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President Donald Trump’s nomination last week of Neil Gorsuch to the U.S. Supreme Court has divided Yale students along political lines, with conservative groups praising the move and left-leaning students criticizing the judge’s views on religious liberties and his strict textualism.
But while Gorsuch’s nomination was divisive, students of both parties agreed that Gorsuch’s appointment will continue the textualist legacy of the late Supreme Court Justice Antonin Scalia. The youngest nominee in decades, Gorsuch has condemned Democrats for using the nation’s highest court as a means to enact policy, as opposed to interpreting the law.
While right-wing campus groups predict Gorsuch will be unable to swing the court to overturn the Roe v. Wade abortion decision, campus liberals believe he will be detrimental to reproductive and LGBTQ rights.
Emily Reinwald ’17, co-president of the Yale College Republicans, said both Republicans and Democrats respect Gorsuch’s experience with legal issues. In 2006 Gorsuch received unanimous approval in his appointment to the 10th Circuit Court of Appeals.
Josh Hochman ’18 and Michelle Peng ’19, president and vice president of the Yale College Democrats, noted that highly qualified judges are often approved by large margins when appointed to circuit courts. However, both Hochman and Peng said they believe Trump’s pick has the potential to reverse eight years of progressive victories made under the Obama administration.
“Democrats cannot sit idly by and allow someone with abhorrent views on constitutional law — such as an acceptance of severely restrictive anti-LGBTQ and anti-choice laws — to sit on the Court,” Hochman and Peng said in a joint statement.
The Yale College Democrats have not yet arranged advocacy efforts against Trump’s nomination of Gorsuch, Hochman said.
Ultimately, Gorsuch will need 60 votes in order to be confirmed by the Senate, unless Republicans move to change current regulations. His nomination follows months of the congressional Republicans’ refusal to hold hearings for former President Barack Obama’s Supreme Court nominee, Merrick Garland. While they do not hold a majority, Senate Democrats are expected to show similar recalcitrance to Gorsuch.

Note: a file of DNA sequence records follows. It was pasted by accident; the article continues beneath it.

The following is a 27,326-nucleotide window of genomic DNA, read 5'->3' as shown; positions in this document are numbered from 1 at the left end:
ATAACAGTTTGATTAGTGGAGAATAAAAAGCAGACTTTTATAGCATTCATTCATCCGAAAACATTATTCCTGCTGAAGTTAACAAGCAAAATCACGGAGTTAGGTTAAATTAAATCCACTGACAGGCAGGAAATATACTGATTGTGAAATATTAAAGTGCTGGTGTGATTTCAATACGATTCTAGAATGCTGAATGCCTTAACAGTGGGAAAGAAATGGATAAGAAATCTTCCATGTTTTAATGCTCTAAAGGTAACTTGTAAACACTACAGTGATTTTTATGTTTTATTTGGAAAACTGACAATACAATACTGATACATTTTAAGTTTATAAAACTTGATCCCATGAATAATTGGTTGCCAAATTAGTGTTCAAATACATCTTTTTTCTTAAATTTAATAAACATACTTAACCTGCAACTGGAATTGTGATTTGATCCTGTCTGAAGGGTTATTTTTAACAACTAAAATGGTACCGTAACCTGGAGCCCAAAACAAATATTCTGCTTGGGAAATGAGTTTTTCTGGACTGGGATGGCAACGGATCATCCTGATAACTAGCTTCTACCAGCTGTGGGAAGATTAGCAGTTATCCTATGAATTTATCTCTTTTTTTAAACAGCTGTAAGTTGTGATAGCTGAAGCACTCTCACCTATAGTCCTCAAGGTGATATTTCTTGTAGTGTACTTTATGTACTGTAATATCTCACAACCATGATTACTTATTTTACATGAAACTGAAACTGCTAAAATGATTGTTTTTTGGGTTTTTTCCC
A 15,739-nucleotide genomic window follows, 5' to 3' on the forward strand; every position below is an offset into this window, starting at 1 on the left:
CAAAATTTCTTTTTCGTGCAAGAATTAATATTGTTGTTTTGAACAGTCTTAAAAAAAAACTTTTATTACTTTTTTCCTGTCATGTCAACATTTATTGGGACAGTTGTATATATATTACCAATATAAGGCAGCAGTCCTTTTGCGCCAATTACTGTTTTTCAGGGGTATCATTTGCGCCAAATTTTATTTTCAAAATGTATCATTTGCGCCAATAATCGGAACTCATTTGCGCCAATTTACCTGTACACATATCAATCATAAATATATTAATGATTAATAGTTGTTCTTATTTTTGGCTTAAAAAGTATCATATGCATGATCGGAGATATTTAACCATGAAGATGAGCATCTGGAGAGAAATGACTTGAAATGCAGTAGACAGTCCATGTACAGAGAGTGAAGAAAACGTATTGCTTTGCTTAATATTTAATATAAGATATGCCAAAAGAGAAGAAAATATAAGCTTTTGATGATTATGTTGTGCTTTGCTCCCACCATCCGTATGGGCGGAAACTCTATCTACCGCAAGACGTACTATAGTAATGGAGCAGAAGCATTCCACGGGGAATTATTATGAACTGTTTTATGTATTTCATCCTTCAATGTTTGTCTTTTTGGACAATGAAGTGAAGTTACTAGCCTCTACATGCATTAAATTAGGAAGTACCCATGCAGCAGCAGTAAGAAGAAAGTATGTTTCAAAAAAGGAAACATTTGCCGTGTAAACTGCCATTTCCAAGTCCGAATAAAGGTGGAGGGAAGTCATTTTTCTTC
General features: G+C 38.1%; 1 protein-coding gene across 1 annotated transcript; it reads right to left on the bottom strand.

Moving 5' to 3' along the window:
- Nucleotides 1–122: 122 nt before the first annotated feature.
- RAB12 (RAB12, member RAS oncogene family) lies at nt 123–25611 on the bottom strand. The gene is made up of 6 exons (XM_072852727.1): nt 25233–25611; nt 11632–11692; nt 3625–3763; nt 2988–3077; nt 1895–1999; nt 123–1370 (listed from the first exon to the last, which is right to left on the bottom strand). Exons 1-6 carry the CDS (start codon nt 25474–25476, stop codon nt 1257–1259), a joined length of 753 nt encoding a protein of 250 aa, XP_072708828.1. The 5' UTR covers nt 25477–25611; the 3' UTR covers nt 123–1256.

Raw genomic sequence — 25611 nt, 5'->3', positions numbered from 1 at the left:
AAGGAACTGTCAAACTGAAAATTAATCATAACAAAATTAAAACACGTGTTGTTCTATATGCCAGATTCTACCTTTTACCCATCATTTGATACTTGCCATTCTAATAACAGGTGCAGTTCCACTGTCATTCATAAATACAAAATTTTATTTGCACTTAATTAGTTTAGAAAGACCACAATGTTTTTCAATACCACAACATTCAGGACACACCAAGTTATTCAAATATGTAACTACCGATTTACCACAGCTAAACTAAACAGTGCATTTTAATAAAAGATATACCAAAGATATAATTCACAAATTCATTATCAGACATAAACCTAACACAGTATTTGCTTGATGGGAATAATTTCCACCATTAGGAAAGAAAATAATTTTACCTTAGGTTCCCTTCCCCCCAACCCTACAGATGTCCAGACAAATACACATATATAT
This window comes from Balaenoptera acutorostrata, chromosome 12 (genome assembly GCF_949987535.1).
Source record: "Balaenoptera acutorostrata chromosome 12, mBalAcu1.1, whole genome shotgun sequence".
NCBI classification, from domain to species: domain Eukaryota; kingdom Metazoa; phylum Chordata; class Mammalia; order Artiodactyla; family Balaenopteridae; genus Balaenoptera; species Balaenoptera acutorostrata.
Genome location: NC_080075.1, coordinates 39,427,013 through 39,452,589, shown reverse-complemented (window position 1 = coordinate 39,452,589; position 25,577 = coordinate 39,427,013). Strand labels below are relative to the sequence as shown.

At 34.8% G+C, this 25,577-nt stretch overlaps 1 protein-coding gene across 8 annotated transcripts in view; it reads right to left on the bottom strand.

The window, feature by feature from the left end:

Hochman and Peng said Gorsuch is a marked contrast from Garland, whom they called “a consensus pick.”
“Trump says he wants national unity, but his actions betray that it’s not a priority for him whatsoever,” Hochman said.
Trump has promised to help overturn Roe v. Wade and confer abortion legislation to individual states. In 2013, Gorsuch supported the religious liberties of Hobby Lobby, a corporation that repudiated federal legislation mandating that employers must provide contraception coverage to their female workers.
Liberal student groups at Yale expressed fear of Gorsuch’s appointment, given his stance on reproductive rights. Miranda Rector ’20, an advocacy coordinator for the Reproductive Action League at Yale, noted that Gorsuch’s comments in his 2006 book on euthanasia and assisted suicide, reflect a pro-life philosophy.
“As a 10th circuit judge on the Hobby Lobby case, Gorsuch made it evident that he values the religious exercise of employer’s more than the personal freedom and freedom from religion of individuals, particularly women,” Rector said. “He has an obvious resemblance to Antonin Scalia that is concerning to anyone concerned about reproductive justice and progressive issues.”
Yale New Republicans, a nascent student organization formed in retaliation of the Yale College Republicans’ endorsement of Trump, supports Gorsuch’s nomination. Benjamin Rasmussen ’18, co-chairman of the Yale New Republicans, noted that Gorsuch was “committed to interpreting the constitution as our founding fathers intended while ensuring that his decisions do not overstep the role of the judiciary.”
Rasmussen said he hopes that Gorsuch will help limit the role of the court “to interpret[ing] the laws and nothing more.”
But while Rasmussen values Gorsuch’s strict textualism, he was skeptical of whether Trump’s choice will really have any bearing on future national policy.
“Even with Gorsuch on the bench, the Supreme Court maintains a 5–4 majority in favor of upholding Roe v. Wade, so I don’t believe that Americans will be losing the right to choose any time soon,” he said.
There has been speculation that Gorsuch’s appointment might sway Justice Anthony Kennedy to resign before the end of Trump’s time in office. Some view Trump’s choice as a conscious rejection of strict ideologies, according to The New York Times. Gorsuch, as a more centrist nominee, might convince Kennedy, typically a swing vote, that the Court would not vacillate too far right. Gorsuch also clerked for the Justice earlier in his career, and this familiarity may give Justice Kennedy enough confidence in the Court to retire.
However, Yale Law School professor Linda Greenhouse, who penned a New York Times op-ed article about Gorsuch on Sunday, disputed that sentiment.
“Speculation that the Gorsuch nomination will inspire Justice Kennedy to step down is simply that — wild speculation with no foundation,” Greenhouse told the News.